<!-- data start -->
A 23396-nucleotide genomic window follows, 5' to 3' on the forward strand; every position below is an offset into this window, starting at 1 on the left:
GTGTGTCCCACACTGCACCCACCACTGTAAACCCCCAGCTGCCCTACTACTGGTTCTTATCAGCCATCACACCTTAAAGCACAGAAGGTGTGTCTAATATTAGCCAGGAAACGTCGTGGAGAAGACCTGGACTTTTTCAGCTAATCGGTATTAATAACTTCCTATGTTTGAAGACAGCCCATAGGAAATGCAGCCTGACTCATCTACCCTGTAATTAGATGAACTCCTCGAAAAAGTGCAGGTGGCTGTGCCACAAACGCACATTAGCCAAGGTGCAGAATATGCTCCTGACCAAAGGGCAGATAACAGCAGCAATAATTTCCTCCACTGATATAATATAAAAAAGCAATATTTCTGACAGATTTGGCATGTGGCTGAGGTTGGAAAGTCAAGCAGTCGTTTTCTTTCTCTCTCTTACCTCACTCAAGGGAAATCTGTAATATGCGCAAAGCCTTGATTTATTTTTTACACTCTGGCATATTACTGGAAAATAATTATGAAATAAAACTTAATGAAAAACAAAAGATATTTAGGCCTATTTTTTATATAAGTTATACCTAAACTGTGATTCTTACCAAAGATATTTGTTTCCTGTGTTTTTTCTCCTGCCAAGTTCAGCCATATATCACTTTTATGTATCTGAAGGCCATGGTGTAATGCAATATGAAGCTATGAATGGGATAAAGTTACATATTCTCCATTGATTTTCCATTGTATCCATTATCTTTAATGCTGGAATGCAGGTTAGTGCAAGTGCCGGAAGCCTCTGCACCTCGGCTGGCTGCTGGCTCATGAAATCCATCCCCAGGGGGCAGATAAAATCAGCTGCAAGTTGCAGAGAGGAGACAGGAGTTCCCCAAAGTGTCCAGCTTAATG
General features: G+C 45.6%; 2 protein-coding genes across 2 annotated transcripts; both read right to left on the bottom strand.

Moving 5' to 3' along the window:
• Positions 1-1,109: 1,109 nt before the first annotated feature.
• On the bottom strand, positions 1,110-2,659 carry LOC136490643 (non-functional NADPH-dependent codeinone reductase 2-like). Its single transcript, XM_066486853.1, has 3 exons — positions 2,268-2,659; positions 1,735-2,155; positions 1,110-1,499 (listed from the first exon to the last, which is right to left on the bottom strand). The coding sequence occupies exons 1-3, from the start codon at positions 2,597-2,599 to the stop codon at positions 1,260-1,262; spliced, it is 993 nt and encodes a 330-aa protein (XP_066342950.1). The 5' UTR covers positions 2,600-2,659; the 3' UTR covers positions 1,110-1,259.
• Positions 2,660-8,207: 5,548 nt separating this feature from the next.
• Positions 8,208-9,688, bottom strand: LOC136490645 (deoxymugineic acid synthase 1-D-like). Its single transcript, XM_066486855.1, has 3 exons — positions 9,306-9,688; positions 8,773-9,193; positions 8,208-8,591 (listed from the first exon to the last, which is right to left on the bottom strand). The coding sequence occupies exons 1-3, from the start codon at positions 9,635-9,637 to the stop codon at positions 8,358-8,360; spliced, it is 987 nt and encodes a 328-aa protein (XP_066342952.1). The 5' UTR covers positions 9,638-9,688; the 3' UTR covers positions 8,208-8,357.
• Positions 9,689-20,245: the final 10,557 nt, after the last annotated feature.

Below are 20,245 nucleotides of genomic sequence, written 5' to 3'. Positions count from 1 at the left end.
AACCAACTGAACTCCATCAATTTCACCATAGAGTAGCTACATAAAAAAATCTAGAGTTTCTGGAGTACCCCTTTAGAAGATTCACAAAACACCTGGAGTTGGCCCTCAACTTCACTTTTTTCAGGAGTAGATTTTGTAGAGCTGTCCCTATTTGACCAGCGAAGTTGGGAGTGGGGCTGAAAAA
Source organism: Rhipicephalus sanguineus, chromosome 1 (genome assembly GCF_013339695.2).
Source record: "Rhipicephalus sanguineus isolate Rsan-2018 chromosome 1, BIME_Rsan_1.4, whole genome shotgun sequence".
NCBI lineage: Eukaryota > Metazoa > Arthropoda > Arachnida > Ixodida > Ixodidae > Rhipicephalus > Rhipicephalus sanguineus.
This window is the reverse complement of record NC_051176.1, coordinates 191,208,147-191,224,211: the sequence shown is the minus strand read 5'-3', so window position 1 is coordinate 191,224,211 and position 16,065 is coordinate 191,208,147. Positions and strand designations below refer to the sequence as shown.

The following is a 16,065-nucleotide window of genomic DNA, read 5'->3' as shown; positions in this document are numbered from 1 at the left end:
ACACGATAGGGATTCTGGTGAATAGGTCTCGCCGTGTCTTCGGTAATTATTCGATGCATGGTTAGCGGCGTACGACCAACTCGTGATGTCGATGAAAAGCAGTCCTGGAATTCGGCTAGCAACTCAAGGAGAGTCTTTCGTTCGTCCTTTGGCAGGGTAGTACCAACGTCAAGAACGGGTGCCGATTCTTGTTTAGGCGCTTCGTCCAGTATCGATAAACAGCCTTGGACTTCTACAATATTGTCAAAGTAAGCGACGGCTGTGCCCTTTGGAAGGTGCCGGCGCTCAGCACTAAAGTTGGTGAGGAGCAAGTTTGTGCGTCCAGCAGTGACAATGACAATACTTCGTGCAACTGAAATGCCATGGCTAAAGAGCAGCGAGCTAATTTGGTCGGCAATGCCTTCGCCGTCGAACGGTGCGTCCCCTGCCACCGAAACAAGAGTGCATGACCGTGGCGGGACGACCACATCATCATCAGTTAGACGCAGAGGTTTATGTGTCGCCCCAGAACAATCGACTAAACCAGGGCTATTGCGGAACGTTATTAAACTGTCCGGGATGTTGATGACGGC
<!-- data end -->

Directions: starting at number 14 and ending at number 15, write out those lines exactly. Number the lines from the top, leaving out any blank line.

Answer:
NCBI lineage: Eukaryota > Metazoa > Arthropoda > Arachnida > Ixodida > Ixodidae > Rhipicephalus > Rhipicephalus sanguineus.
This window is the reverse complement of record NC_051176.1, coordinates 191,208,147-191,224,211: the sequence shown is the minus strand read 5'-3', so window position 1 is coordinate 191,224,211 and position 16,065 is coordinate 191,208,147. Positions and strand designations below refer to the sequence as shown.